Over the summer, before the allegations of sexual misconduct that have plagued Louis C.K. for years were finally exposed by the New York Times, the comedian Tig Notaro told the Daily Beast, in response to the rumors, “It’s important to take care of that, to handle that, because it’s serious to be assaulted.” C.K. had been credited as an executive producer on her show, One Mississippi, and he had been an early supporter of Notaro after seeing her now-legendary standup set in 2012—the one that began with the words, “Good evening, hello. I have cancer”—which he distributed for sale via his website. But over the course of this year, Notaro, who told the Daily Beast in August that she and C.K. had not spoken for a year and a half, has unequivocally distanced herself from the comedian; she wrote, in an email to the Times in the same story, that she feared “he released my album to cover his tracks” and that “he knew it was going to make him look like a good guy, supporting a woman.”

So when Notaro appeared at Vulture Festival in Los Angeles over the weekend, speaking on stage with actress Michaela Watkins, it was perhaps to be expected, given their history, that the subject of Louis C.K. should surface. An audience member asked Notaro’s opinion about C.K.’s response to the Times story—he admitted to the accusations, writing in a statement, “These stories are true. … Now, I’m aware of the extent of the impact of my actions,” adding that “the power I had over these women is that they admired me.” (Eye roll.) On stage, Notaro replied, “Did he respond?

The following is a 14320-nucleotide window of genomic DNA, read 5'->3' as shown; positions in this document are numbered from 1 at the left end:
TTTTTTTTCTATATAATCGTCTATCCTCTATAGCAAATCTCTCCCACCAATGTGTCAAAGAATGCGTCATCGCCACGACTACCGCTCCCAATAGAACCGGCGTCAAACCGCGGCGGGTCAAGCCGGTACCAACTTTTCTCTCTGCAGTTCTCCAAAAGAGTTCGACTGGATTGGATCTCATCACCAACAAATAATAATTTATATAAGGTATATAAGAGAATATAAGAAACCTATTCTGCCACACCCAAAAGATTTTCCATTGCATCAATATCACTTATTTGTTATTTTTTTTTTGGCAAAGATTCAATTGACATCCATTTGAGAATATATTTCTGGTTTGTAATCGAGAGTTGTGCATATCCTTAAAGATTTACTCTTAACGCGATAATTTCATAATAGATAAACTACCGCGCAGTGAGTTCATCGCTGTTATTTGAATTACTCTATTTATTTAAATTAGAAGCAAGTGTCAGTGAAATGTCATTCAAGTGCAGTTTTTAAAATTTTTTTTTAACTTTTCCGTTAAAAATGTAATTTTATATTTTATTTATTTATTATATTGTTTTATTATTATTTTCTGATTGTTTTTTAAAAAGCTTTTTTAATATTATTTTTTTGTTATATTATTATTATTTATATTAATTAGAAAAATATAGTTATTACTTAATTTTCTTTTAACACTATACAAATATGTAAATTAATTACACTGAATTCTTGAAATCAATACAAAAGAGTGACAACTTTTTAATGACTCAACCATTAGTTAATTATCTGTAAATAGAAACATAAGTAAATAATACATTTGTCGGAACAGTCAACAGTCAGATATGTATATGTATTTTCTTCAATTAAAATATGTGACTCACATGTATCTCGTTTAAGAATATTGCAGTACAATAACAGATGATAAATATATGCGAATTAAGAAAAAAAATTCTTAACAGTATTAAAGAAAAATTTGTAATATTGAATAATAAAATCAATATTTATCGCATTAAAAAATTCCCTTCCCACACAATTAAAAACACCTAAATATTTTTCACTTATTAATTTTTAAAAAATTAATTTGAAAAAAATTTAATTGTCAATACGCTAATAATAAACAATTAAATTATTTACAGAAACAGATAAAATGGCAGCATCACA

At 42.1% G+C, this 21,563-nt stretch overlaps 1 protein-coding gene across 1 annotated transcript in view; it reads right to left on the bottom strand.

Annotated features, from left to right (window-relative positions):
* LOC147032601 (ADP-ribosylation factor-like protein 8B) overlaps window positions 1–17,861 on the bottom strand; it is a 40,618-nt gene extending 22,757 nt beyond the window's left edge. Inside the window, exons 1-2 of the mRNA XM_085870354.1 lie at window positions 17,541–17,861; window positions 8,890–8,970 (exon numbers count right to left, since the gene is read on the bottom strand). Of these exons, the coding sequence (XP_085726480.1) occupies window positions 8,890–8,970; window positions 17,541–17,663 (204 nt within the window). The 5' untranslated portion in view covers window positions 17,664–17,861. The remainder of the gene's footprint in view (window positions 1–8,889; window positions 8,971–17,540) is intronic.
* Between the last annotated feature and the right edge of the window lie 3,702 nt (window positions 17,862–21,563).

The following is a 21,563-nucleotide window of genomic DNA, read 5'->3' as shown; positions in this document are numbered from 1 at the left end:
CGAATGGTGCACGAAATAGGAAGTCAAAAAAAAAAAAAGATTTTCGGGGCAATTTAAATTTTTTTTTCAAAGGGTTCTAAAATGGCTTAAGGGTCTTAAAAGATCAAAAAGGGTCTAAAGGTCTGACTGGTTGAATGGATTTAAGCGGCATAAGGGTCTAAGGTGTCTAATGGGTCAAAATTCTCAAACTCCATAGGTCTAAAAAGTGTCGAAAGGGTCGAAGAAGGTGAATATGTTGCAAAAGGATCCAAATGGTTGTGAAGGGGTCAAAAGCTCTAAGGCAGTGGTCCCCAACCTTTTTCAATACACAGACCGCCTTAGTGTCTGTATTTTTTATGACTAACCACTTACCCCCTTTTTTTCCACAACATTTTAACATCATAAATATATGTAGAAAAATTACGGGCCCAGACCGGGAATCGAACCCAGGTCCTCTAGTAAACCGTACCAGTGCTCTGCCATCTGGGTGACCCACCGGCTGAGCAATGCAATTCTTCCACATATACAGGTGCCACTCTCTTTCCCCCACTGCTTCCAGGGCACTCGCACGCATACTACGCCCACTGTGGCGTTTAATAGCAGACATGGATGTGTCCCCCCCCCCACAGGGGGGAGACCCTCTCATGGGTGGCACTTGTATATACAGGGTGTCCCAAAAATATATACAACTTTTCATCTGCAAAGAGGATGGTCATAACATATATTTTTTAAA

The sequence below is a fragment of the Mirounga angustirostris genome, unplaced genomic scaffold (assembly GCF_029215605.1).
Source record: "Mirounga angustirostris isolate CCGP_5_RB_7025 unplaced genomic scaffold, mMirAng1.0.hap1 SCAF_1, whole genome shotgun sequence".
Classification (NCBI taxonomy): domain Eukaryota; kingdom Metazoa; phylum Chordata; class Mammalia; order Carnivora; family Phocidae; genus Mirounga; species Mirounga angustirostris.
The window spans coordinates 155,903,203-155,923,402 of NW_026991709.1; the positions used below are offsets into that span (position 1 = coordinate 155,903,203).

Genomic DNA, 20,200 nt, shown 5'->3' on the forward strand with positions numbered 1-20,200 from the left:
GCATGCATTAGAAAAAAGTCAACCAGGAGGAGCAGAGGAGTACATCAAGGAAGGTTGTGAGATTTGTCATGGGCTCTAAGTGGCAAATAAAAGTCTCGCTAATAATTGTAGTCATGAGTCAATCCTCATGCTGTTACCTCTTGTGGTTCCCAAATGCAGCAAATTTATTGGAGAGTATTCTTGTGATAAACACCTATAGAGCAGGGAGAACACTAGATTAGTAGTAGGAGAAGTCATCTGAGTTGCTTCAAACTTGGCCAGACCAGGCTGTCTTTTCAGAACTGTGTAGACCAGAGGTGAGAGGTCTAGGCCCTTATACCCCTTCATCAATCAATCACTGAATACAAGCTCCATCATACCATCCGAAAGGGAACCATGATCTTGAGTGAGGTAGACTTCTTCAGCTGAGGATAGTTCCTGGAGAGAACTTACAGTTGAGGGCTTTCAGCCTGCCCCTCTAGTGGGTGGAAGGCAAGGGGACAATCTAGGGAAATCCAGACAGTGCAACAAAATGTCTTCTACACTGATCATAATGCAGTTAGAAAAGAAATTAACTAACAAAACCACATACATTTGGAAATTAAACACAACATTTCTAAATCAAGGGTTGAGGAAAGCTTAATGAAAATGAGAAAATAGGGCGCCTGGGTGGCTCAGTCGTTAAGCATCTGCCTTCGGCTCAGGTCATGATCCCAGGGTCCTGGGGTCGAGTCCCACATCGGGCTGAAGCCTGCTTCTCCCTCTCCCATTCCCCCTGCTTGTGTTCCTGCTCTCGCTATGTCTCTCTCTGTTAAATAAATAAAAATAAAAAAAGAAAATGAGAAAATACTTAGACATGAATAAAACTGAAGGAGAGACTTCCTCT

“I don’t want to go into the Louis stuff,” she continued, before going into it, telling the audience that the outcome of C.K.’s statement, at least, is that victims’ stories have been validated: “Whatever someone’s intentions are there—meaning him—the positive is that victims were not told they’re lying anymore. That was the positive that came from that, and that’s it, as far as I’m concerned. That’s all I took from that.” In the Times story, Notaro, whose friend, the comedian Rebecca Corry, had previously told her about an incident during which C.K. asked if he could masturbate in front of her, said she also supports “the multitude of women still out there, not quite ready to share their nightmares.”

Watkins placed C.K.'s story in the context of the wider outpouring of stories about sexual misconduct by men in positions of power and authority across various industries, whether Hollywood or comedy or media, that have emerged since allegations against Harvey Weinstein were reported by the New York Times and New Yorker last month. “I feel like there’s been something brewing for the past few decades, and all of the sudden it’s just going so fast,” she added at the Vulture Festival appearance.

“I go back to that feeling of endless hope and optimism,” Notaro said. “But it can’t just be this little burst that happens and we move on from it. It has to be a conversation that we continue.”

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